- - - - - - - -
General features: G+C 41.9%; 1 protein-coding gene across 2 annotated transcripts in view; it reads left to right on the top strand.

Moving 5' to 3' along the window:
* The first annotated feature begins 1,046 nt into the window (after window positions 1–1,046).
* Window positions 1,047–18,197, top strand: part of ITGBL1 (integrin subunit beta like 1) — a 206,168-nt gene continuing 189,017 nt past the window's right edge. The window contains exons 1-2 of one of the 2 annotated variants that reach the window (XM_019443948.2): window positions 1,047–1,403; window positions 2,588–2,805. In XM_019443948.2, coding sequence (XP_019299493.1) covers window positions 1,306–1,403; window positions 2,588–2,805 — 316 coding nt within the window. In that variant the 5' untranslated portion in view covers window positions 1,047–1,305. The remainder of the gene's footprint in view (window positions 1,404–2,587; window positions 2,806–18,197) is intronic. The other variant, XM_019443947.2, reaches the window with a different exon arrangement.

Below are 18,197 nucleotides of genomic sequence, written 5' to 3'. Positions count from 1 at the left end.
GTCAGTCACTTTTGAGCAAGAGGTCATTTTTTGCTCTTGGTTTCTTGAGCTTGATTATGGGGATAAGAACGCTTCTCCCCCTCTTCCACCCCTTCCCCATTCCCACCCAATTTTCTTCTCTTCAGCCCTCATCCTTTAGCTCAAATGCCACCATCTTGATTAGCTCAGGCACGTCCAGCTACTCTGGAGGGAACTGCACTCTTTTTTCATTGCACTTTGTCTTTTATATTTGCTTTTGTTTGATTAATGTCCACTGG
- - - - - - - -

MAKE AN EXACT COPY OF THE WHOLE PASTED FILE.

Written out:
General features: G+C 41.9%; 1 protein-coding gene across 2 annotated transcripts in view; it reads left to right on the top strand.

Moving 5' to 3' along the window:
* The first annotated feature begins 1,046 nt into the window (after window positions 1–1,046).
* Window positions 1,047–18,197, top strand: part of ITGBL1 (integrin subunit beta like 1) — a 206,168-nt gene continuing 189,017 nt past the window's right edge. The window contains exons 1-2 of one of the 2 annotated variants that reach the window (XM_019443948.2): window positions 1,047–1,403; window positions 2,588–2,805. In XM_019443948.2, coding sequence (XP_019299493.1) covers window positions 1,306–1,403; window positions 2,588–2,805 — 316 coding nt within the window. In that variant the 5' untranslated portion in view covers window positions 1,047–1,305. The remainder of the gene's footprint in view (window positions 1,404–2,587; window positions 2,806–18,197) is intronic. The other variant, XM_019443947.2, reaches the window with a different exon arrangement.

Below are 18,197 nucleotides of genomic sequence, written 5' to 3'. Positions count from 1 at the left end.
GTCAGTCACTTTTGAGCAAGAGGTCATTTTTTGCTCTTGGTTTCTTGAGCTTGATTATGGGGATAAGAACGCTTCTCCCCCTCTTCCACCCCTTCCCCATTCCCACCCAATTTTCTTCTCTTCAGCCCTCATCCTTTAGCTCAAATGCCACCATCTTGATTAGCTCAGGCACGTCCAGCTACTCTGGAGGGAACTGCACTCTTTTTTCATTGCACTTTGTCTTTTATATTTGCTTTTGTTTGATTAATGTCCACTGG